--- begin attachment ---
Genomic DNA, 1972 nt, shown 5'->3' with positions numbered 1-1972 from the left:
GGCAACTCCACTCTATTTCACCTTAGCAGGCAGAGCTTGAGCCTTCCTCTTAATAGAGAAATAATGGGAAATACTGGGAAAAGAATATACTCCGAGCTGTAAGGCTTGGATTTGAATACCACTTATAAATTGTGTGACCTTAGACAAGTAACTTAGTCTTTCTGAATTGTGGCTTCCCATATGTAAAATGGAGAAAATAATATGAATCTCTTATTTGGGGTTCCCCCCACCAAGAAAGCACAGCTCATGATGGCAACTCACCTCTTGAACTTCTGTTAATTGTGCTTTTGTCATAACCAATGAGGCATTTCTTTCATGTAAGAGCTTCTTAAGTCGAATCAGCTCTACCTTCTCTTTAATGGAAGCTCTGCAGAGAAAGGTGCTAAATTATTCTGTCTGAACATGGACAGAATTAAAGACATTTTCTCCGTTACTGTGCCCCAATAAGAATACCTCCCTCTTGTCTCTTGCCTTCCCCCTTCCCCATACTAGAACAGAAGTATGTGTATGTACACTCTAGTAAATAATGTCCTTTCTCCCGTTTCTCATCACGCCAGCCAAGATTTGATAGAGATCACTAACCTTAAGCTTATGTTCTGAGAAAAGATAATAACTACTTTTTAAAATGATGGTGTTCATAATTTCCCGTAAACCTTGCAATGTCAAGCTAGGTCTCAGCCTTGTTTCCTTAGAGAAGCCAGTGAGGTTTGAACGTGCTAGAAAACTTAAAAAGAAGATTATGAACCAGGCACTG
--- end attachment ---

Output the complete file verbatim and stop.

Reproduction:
Genomic DNA, 1972 nt, shown 5'->3' with positions numbered 1-1972 from the left:
GGCAACTCCACTCTATTTCACCTTAGCAGGCAGAGCTTGAGCCTTCCTCTTAATAGAGAAATAATGGGAAATACTGGGAAAAGAATATACTCCGAGCTGTAAGGCTTGGATTTGAATACCACTTATAAATTGTGTGACCTTAGACAAGTAACTTAGTCTTTCTGAATTGTGGCTTCCCATATGTAAAATGGAGAAAATAATATGAATCTCTTATTTGGGGTTCCCCCCACCAAGAAAGCACAGCTCATGATGGCAACTCACCTCTTGAACTTCTGTTAATTGTGCTTTTGTCATAACCAATGAGGCATTTCTTTCATGTAAGAGCTTCTTAAGTCGAATCAGCTCTACCTTCTCTTTAATGGAAGCTCTGCAGAGAAAGGTGCTAAATTATTCTGTCTGAACATGGACAGAATTAAAGACATTTTCTCCGTTACTGTGCCCCAATAAGAATACCTCCCTCTTGTCTCTTGCCTTCCCCCTTCCCCATACTAGAACAGAAGTATGTGTATGTACACTCTAGTAAATAATGTCCTTTCTCCCGTTTCTCATCACGCCAGCCAAGATTTGATAGAGATCACTAACCTTAAGCTTATGTTCTGAGAAAAGATAATAACTACTTTTTAAAATGATGGTGTTCATAATTTCCCGTAAACCTTGCAATGTCAAGCTAGGTCTCAGCCTTGTTTCCTTAGAGAAGCCAGTGAGGTTTGAACGTGCTAGAAAACTTAAAAAGAAGATTATGAACCAGGCACTG